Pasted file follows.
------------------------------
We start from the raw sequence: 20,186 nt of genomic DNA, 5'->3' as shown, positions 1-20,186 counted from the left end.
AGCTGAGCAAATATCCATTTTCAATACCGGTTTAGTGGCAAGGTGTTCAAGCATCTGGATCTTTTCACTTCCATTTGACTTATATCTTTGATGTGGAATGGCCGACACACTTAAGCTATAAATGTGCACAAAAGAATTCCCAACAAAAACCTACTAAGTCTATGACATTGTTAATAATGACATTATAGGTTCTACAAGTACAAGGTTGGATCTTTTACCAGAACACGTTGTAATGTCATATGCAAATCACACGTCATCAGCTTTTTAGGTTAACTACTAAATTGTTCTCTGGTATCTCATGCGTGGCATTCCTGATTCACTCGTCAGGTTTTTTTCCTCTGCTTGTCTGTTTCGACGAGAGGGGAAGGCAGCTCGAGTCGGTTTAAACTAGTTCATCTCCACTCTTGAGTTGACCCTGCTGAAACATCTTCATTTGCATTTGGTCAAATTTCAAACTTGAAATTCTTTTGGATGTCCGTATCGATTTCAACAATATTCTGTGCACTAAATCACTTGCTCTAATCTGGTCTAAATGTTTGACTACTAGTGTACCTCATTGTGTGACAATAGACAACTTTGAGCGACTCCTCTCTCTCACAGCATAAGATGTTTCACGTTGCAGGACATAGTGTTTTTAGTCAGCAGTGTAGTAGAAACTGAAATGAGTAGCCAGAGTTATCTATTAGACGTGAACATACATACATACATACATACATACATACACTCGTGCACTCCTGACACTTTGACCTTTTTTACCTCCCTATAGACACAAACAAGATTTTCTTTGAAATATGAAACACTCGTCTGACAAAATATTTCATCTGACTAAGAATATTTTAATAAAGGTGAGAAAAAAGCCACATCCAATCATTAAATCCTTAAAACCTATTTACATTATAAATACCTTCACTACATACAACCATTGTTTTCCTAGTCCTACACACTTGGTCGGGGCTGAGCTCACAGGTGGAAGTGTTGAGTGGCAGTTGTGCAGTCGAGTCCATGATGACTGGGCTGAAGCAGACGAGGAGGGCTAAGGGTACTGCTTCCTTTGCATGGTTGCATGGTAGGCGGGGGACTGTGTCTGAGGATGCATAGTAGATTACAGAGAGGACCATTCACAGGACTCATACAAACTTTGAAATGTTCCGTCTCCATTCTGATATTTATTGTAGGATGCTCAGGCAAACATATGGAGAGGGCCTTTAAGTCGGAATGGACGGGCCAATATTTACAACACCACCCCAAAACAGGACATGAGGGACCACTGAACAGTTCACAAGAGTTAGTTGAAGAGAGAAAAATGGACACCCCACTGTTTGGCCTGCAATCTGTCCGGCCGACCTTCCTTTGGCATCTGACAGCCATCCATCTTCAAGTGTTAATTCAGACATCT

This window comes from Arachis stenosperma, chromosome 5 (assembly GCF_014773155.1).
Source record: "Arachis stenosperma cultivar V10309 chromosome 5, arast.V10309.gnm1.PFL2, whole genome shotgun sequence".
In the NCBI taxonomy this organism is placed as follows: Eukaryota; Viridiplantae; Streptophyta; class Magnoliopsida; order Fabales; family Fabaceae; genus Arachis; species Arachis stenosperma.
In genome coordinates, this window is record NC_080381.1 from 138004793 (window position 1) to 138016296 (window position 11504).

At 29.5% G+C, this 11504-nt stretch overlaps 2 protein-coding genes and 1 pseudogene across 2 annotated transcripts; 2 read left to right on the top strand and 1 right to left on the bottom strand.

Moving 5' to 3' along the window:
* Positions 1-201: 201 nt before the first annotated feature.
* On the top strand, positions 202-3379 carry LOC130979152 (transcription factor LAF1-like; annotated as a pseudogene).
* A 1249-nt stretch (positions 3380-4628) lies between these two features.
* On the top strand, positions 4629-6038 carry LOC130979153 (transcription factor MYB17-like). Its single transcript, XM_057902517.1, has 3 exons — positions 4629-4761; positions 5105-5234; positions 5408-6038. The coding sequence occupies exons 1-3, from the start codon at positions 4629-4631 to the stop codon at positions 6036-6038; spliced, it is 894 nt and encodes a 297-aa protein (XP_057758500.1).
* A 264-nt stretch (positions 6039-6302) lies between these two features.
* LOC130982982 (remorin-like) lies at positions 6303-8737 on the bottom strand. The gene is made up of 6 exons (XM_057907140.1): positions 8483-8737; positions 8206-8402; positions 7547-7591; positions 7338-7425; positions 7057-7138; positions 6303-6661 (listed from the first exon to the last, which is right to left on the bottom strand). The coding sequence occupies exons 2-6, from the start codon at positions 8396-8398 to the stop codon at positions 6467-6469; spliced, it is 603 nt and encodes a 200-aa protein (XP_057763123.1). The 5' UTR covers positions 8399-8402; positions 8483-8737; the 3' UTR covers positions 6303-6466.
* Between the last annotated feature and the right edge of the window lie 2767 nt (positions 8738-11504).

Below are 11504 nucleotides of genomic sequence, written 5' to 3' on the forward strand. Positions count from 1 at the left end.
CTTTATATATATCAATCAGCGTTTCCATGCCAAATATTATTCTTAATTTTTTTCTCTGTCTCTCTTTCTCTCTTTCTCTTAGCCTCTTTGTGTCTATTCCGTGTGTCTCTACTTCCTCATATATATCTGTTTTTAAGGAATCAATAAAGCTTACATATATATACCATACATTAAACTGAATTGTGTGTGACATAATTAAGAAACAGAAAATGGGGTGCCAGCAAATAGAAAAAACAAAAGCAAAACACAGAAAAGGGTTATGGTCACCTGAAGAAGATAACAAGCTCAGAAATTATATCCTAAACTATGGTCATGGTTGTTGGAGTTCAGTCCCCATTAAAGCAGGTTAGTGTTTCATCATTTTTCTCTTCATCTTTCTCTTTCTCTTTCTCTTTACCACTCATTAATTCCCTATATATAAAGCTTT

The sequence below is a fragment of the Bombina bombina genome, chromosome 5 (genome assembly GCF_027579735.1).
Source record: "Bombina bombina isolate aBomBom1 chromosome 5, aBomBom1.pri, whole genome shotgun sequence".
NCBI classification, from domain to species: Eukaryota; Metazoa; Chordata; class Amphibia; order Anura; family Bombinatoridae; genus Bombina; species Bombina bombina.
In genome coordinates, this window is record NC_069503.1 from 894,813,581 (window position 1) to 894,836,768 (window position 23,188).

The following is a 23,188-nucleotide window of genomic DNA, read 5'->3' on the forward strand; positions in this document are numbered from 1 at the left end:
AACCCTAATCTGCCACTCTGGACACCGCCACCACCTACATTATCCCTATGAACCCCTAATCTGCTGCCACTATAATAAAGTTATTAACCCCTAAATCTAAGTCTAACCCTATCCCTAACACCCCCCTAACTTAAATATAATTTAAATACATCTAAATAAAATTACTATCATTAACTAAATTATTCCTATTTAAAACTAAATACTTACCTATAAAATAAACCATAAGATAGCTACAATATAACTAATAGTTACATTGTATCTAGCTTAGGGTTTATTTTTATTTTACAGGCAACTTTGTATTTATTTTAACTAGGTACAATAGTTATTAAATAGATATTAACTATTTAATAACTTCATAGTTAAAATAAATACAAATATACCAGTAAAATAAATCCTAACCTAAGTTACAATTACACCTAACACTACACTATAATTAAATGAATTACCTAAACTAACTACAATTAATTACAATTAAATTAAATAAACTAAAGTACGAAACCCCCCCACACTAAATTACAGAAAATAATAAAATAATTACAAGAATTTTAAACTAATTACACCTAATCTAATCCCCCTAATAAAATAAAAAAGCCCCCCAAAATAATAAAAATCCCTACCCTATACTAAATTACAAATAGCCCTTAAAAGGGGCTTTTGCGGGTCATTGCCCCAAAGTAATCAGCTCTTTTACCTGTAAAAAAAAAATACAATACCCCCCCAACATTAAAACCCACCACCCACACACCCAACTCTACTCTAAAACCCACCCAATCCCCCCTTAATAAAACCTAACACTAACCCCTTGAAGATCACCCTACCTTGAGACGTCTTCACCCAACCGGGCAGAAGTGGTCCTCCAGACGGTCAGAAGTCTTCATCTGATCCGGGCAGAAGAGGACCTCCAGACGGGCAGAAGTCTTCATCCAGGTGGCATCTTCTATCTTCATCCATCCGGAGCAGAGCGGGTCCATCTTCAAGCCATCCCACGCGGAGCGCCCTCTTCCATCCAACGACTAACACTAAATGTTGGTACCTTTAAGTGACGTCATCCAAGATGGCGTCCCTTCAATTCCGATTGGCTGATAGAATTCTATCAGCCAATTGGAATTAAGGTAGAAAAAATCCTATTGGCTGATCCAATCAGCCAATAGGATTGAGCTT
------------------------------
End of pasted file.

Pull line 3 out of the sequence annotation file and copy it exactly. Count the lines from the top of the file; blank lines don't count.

This window comes from Arachis stenosperma, chromosome 5 (assembly GCF_014773155.1).